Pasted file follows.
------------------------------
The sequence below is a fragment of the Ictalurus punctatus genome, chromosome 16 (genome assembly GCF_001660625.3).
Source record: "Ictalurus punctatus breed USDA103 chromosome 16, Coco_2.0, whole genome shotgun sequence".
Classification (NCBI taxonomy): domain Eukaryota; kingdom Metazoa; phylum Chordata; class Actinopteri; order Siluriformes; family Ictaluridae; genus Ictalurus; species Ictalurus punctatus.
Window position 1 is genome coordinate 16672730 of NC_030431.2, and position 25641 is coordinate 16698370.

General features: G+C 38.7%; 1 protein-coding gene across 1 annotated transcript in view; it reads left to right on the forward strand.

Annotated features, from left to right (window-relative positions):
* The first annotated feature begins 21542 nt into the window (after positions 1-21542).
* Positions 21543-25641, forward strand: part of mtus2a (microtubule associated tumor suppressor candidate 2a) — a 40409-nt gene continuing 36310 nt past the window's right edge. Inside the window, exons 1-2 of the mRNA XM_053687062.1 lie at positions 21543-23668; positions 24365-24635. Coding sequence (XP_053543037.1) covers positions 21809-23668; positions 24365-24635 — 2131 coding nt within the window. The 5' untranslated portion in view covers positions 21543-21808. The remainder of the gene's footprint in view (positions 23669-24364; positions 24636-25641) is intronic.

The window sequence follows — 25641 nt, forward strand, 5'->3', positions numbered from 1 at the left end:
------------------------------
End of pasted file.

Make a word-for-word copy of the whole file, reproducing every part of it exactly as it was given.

The sequence below is a fragment of the Ictalurus punctatus genome, chromosome 16 (genome assembly GCF_001660625.3).
Source record: "Ictalurus punctatus breed USDA103 chromosome 16, Coco_2.0, whole genome shotgun sequence".
Classification (NCBI taxonomy): domain Eukaryota; kingdom Metazoa; phylum Chordata; class Actinopteri; order Siluriformes; family Ictaluridae; genus Ictalurus; species Ictalurus punctatus.
Window position 1 is genome coordinate 16672730 of NC_030431.2, and position 25641 is coordinate 16698370.

General features: G+C 38.7%; 1 protein-coding gene across 1 annotated transcript in view; it reads left to right on the forward strand.

Annotated features, from left to right (window-relative positions):
* The first annotated feature begins 21542 nt into the window (after positions 1-21542).
* Positions 21543-25641, forward strand: part of mtus2a (microtubule associated tumor suppressor candidate 2a) — a 40409-nt gene continuing 36310 nt past the window's right edge. Inside the window, exons 1-2 of the mRNA XM_053687062.1 lie at positions 21543-23668; positions 24365-24635. Coding sequence (XP_053543037.1) covers positions 21809-23668; positions 24365-24635 — 2131 coding nt within the window. The 5' untranslated portion in view covers positions 21543-21808. The remainder of the gene's footprint in view (positions 23669-24364; positions 24636-25641) is intronic.

The window sequence follows — 25641 nt, forward strand, 5'->3', positions numbered from 1 at the left end: